He added that he was puzzled by the intensity of the police response to New Era. “During the incident, the flags we were carrying—they broke them in half. There were kids out there crying. They had no regard for that,” he recalled. “There’s a lot of things in Chicago that involve protests of the police. That’s not the reason we were out there. The way we were treated, it almost seemed like the Chicago Police Department thought that we were an anti-police group.”
Strickland was worried that the charges would put his job in jeopardy, though he had the support of his supervisors in Markham. He fought the case tooth and nail, he said, because he believed that being convicted of resisting a police officer would probably result in an automatic termination from the fire department. He knew he’d be filing a lawsuit too.
“I honestly think that the incident was probably due to poor leadership,” he said. “I think any leaders that were on that call that didn’t do their jobs to the best of their ability should be let go. Any of those officers who committed any bodily harm to people out there should be fired.”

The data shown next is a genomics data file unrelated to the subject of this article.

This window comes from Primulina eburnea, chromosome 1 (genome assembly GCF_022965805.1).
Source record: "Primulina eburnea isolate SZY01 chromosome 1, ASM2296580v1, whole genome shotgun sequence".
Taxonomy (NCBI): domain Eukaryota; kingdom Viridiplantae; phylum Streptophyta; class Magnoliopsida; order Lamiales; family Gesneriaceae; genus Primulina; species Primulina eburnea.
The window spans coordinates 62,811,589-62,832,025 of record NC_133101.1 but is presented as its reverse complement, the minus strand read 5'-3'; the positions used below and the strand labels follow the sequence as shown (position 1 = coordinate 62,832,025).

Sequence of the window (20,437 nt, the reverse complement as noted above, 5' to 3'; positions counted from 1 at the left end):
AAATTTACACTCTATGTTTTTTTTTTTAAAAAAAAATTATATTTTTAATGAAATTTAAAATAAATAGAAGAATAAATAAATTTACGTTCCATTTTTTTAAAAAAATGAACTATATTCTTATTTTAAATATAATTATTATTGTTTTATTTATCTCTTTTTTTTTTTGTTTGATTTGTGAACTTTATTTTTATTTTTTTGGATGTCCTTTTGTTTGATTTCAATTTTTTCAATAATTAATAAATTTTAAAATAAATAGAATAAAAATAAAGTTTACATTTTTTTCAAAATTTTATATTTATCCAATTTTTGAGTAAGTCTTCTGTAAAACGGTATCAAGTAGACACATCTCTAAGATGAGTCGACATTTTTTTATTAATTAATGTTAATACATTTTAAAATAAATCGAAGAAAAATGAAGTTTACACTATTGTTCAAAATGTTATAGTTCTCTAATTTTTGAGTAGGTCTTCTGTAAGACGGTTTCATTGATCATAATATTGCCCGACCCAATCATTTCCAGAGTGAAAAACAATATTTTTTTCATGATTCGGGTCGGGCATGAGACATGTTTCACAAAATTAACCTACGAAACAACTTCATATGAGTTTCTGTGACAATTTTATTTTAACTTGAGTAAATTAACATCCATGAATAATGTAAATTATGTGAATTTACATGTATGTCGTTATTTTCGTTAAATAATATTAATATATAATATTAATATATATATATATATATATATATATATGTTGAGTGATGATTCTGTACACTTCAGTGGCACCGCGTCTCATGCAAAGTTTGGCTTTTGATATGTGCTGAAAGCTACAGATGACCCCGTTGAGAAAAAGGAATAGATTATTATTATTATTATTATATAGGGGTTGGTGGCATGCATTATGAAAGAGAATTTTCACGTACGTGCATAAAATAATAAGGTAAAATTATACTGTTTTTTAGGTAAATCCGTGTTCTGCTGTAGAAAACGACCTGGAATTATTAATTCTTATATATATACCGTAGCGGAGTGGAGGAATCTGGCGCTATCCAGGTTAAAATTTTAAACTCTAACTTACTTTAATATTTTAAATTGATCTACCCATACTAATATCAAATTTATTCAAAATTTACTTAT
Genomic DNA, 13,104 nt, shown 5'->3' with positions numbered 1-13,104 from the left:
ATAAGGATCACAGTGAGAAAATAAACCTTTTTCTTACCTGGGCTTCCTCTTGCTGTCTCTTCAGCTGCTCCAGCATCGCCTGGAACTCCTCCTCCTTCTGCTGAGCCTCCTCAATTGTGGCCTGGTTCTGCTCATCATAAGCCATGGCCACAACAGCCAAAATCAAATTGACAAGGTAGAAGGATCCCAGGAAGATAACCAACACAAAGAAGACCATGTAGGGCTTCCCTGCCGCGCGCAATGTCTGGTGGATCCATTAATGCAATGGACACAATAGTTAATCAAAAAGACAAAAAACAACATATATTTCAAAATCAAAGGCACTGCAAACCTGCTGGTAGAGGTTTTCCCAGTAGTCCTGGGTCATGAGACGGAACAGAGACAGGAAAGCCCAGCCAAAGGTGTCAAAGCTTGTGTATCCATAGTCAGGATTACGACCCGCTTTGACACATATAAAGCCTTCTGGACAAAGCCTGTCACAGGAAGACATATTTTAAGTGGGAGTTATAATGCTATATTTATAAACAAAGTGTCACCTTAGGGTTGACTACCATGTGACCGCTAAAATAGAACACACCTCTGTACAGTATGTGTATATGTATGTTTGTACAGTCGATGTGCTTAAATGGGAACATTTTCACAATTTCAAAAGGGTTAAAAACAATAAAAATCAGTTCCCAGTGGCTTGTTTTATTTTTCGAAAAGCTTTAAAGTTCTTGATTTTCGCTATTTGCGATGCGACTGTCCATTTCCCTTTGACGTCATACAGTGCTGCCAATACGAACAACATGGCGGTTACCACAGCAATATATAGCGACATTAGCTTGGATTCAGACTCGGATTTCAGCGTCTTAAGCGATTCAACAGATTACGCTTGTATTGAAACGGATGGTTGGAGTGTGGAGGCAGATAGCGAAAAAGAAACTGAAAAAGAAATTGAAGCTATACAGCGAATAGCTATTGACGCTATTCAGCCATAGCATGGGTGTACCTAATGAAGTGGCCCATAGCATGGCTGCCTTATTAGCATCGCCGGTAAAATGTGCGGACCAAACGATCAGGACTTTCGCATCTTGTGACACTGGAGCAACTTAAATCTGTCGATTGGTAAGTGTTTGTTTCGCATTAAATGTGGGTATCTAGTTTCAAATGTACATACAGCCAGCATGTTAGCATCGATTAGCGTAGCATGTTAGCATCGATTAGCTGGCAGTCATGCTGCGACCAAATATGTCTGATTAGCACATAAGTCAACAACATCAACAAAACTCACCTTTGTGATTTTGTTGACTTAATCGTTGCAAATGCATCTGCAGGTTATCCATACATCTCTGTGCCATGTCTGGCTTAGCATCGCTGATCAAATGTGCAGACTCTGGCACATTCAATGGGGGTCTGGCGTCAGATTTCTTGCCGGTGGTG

He said that the officers’ “aggressive” actions were a sign of their inability to do their jobs correctly. “I know professional officers, and I’ve seen them make arrests, and what happened to me and the rest of the group—that wasn’t professional at all.”
Strickland said that the experience hasn’t stopped him from working with New Era. Though the group hasn’t conducted a cleanup in that part of Englewood since the incident, it’s continued to organize similar outings elsewhere in the city. But, he added, the ordeal altered his perception of police officers, with whom he’s collaborated nearly every day in 11 years as a first responder.
“I’ve had to deal with a little anxiety when it comes to the police now, which I’m not used to,” he explained. “Definitely since my arrest there’s been a personal change. If I’m driving I’m pretty nervous if a policeman pulls behind or on the side of me.” He’s come to the unpleasant conclusion that having his uniform on isn’t much armor against that fear: “Even sometimes when I’m on the job working with the police I’m used to working with, when I’m around them, I still have that nervousness.” v